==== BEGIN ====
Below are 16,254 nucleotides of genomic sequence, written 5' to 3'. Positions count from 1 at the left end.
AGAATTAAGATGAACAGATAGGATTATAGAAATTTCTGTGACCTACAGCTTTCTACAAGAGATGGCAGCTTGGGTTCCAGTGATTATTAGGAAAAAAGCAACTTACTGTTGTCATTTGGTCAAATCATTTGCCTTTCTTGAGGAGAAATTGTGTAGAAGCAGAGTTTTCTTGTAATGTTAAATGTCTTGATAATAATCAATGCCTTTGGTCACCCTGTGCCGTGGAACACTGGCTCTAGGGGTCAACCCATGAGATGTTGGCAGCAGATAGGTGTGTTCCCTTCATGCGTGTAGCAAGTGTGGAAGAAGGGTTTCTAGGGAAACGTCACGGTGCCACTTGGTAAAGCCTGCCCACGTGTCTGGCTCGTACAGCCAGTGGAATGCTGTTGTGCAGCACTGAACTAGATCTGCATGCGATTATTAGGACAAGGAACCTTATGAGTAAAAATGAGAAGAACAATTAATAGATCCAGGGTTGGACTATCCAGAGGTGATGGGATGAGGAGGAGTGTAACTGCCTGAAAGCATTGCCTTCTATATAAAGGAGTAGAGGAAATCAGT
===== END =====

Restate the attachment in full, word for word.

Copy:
Below are 16,254 nucleotides of genomic sequence, written 5' to 3'. Positions count from 1 at the left end.
AGAATTAAGATGAACAGATAGGATTATAGAAATTTCTGTGACCTACAGCTTTCTACAAGAGATGGCAGCTTGGGTTCCAGTGATTATTAGGAAAAAAGCAACTTACTGTTGTCATTTGGTCAAATCATTTGCCTTTCTTGAGGAGAAATTGTGTAGAAGCAGAGTTTTCTTGTAATGTTAAATGTCTTGATAATAATCAATGCCTTTGGTCACCCTGTGCCGTGGAACACTGGCTCTAGGGGTCAACCCATGAGATGTTGGCAGCAGATAGGTGTGTTCCCTTCATGCGTGTAGCAAGTGTGGAAGAAGGGTTTCTAGGGAAACGTCACGGTGCCACTTGGTAAAGCCTGCCCACGTGTCTGGCTCGTACAGCCAGTGGAATGCTGTTGTGCAGCACTGAACTAGATCTGCATGCGATTATTAGGACAAGGAACCTTATGAGTAAAAATGAGAAGAACAATTAATAGATCCAGGGTTGGACTATCCAGAGGTGATGGGATGAGGAGGAGTGTAACTGCCTGAAAGCATTGCCTTCTATATAAAGGAGTAGAGGAAATCAGT